Health Minister Motsoaledi wants new policies to make us the world’s healthiest country. Did you know that proposed tobacco regulations include effectively banning smoking in public places? That they include excessive fines: For example, the owner or person in control of an indoor public place who fails to comply with the proposed regulations can be fined up to R100,000? That they specify such absurdities as font type and height (7mm), whether health warnings should be horizontal or vertical, the size of “price tickets” (less than 3200mm)? That they propose limitations on display cabinet size and accessibility?
The Health Department is planning to ban all outdoor and indoor smoking areas. this is a…
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Buying and using tobacco is legal. It is not acceptable to treat adult consumers like children or criminals by limiting their options. Given the limited space made available for display, the retailer or wholesaler will have to decide which products to display and which not. He / she will effectively, therefore, be making decisions on behalf of consumers and without their consent.
The Free Market Foundation (FMF) is very concerned about the increased assault on civil liberties and individual freedom in South Africa. We foresee that it will not only impact on individual lifestyle choices, but that it will impact significantly and negatively on businesses, the fiscus and the economy.
The Department of Health’s proposal to effectively ban smoking in public may prevent SA from achieving desired socio-economic transformation. The proposed new measures pose a very serious threat to the survival of small and medium enterprises (SMEs) in the hospitality industry. This is a serious backward step, since entrepreneurship and small business have been identified by government as vehicles for stimulating this country’s economic growth and turning our dire unemployment rates around.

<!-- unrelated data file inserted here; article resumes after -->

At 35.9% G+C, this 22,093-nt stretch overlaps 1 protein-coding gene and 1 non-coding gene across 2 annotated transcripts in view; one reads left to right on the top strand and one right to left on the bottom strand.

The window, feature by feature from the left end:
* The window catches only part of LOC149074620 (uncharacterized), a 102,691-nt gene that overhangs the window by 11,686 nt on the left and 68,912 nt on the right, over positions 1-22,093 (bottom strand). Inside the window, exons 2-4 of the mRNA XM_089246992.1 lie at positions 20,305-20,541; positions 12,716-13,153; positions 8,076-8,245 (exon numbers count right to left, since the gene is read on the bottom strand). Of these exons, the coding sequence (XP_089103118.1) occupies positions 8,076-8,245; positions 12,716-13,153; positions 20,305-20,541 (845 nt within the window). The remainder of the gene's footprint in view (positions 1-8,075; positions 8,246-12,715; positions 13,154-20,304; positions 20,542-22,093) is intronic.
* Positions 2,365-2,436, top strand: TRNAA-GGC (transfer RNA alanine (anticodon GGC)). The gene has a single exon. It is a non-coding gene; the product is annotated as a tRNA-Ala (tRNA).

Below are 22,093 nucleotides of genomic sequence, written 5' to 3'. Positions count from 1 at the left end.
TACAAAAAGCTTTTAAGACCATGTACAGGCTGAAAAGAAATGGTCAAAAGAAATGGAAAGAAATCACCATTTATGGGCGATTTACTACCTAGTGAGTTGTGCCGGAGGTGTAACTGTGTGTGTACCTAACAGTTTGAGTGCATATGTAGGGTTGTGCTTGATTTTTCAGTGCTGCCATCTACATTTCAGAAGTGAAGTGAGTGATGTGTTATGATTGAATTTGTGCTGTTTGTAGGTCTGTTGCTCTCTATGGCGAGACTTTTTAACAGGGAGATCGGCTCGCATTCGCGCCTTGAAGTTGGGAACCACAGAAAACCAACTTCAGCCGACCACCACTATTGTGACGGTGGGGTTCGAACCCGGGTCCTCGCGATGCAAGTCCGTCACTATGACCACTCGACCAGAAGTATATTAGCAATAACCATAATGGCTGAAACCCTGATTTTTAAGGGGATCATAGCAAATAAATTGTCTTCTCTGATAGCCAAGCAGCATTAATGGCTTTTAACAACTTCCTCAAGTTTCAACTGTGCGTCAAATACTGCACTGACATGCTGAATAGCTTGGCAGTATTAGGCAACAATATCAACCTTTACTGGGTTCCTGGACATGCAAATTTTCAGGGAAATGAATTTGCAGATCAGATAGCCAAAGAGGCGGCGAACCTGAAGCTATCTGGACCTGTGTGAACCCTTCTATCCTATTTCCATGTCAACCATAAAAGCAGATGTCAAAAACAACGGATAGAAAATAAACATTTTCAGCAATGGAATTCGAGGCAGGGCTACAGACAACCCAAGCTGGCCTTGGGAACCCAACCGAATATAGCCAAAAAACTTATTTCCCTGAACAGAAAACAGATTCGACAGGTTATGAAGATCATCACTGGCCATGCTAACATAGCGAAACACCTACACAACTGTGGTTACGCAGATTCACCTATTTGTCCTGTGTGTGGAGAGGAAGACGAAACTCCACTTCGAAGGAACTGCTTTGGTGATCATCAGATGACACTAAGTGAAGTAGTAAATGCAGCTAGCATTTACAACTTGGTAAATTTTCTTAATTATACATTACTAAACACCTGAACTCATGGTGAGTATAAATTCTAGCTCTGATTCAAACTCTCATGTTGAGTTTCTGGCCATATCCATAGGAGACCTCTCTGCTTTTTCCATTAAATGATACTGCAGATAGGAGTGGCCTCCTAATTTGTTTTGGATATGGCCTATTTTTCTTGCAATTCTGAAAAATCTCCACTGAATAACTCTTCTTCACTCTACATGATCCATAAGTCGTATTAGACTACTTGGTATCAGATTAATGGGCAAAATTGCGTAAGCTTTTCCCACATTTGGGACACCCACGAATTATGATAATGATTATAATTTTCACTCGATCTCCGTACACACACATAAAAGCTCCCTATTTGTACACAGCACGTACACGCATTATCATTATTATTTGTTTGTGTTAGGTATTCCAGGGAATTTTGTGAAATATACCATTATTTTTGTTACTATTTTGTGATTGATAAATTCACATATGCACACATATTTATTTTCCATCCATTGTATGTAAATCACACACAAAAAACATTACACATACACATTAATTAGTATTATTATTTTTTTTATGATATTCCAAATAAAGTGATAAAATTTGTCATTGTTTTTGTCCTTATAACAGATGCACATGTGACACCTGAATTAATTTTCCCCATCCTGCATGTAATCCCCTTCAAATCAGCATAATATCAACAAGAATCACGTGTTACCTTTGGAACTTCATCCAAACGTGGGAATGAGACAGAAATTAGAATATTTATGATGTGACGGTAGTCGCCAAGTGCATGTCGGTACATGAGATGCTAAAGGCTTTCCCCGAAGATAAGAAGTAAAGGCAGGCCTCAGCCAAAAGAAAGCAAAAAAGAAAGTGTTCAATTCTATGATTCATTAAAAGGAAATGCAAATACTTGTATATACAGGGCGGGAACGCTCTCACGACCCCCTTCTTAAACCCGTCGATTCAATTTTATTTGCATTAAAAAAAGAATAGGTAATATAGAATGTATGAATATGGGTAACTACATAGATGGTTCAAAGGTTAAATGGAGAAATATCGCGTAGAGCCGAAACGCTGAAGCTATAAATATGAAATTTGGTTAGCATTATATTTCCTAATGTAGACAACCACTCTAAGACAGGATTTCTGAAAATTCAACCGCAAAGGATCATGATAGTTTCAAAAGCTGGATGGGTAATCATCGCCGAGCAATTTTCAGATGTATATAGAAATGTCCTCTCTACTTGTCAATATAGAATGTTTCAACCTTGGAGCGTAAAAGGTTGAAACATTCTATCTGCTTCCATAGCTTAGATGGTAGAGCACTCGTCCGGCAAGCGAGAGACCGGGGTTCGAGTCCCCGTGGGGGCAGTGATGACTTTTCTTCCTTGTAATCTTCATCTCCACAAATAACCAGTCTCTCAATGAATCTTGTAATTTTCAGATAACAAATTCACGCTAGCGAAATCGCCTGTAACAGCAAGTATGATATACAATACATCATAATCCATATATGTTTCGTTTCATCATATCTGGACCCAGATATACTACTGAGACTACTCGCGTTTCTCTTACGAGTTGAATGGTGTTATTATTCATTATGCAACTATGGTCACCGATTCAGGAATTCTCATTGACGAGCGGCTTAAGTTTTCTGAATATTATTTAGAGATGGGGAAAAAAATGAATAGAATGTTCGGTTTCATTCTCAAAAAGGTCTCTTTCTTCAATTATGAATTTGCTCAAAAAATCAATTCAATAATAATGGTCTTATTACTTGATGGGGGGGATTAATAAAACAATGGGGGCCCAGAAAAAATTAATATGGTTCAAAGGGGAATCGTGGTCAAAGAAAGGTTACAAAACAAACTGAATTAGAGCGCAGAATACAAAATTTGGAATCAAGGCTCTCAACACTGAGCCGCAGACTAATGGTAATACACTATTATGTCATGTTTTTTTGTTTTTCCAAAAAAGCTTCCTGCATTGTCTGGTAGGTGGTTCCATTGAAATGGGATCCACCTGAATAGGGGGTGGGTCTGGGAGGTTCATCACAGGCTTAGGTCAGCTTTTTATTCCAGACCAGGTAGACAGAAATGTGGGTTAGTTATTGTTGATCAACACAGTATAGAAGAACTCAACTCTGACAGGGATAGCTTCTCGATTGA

In addition, since much of the proposed tobacco and liquor regulations are law by decree (regulations drafted by bureaucrats) rather than parliamentary legislation, the FMF is concerned that bad laws will be ignored, not only by the public, but by the police. Societies that ignore bad laws, become societies that ignore good laws too.
Ordinary South Africans, whether smokers or non-smokers, drinkers or non-drinkers, chocoholics or health-nuts, must take the moral high ground and say NO to proposed tobacco regulations, and to any other attempts by the government to undermine freedom, property rights, and individual choice.
- Leon Louw is Executive Director of the Free Market Foundation. He is a well known South African personality who, for over a generation, has been active in diverse aspects of public life. He is credited with having had a significant impact on the course of events in South Africa, especially regarding the extensive economic reforms that took place during the last two decades of apartheid, and the inclusion of the property rights clause in the constitution. With his wife, Frances Kendall, he was nominated for the Nobel Peace Prize for proposals made in their book South Africa.